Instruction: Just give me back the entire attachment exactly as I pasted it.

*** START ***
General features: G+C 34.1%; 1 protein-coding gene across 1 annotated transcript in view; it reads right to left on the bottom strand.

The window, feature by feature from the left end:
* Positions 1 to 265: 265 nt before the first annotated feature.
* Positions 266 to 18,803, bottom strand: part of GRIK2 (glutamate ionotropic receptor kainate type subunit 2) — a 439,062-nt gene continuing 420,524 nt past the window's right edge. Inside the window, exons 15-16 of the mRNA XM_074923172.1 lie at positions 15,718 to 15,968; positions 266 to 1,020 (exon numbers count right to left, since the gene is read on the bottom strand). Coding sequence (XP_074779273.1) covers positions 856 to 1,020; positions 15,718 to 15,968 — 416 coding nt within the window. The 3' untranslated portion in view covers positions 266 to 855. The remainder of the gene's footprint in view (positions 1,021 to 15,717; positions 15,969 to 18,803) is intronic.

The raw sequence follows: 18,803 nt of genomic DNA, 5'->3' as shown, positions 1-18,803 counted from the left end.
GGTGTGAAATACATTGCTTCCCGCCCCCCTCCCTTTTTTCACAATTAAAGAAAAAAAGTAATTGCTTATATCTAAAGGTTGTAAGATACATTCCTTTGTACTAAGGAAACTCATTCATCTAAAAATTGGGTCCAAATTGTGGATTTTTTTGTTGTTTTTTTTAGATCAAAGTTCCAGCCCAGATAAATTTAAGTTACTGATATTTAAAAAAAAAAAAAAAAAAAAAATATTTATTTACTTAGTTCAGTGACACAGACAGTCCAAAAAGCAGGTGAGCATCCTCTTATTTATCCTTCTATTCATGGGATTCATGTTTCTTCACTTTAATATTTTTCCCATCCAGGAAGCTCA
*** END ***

General features: G+C 34.1%; 1 protein-coding gene across 1 annotated transcript in view; it reads right to left on the bottom strand.

The window, feature by feature from the left end:
* Positions 1 to 265: 265 nt before the first annotated feature.
* Positions 266 to 18,803, bottom strand: part of GRIK2 (glutamate ionotropic receptor kainate type subunit 2) — a 439,062-nt gene continuing 420,524 nt past the window's right edge. Inside the window, exons 15-16 of the mRNA XM_074923172.1 lie at positions 15,718 to 15,968; positions 266 to 1,020 (exon numbers count right to left, since the gene is read on the bottom strand). Coding sequence (XP_074779273.1) covers positions 856 to 1,020; positions 15,718 to 15,968 — 416 coding nt within the window. The 3' untranslated portion in view covers positions 266 to 855. The remainder of the gene's footprint in view (positions 1,021 to 15,717; positions 15,969 to 18,803) is intronic.

The raw sequence follows: 18,803 nt of genomic DNA, 5'->3' as shown, positions 1-18,803 counted from the left end.
GGTGTGAAATACATTGCTTCCCGCCCCCCTCCCTTTTTTCACAATTAAAGAAAAAAAGTAATTGCTTATATCTAAAGGTTGTAAGATACATTCCTTTGTACTAAGGAAACTCATTCATCTAAAAATTGGGTCCAAATTGTGGATTTTTTTGTTGTTTTTTTTAGATCAAAGTTCCAGCCCAGATAAATTTAAGTTACTGATATTTAAAAAAAAAAAAAAAAAAAAAATATTTATTTACTTAGTTCAGTGACACAGACAGTCCAAAAAGCAGGTGAGCATCCTCTTATTTATCCTTCTATTCATGGGATTCATGTTTCTTCACTTTAATATTTTTCCCATCCAGGAAGCTCA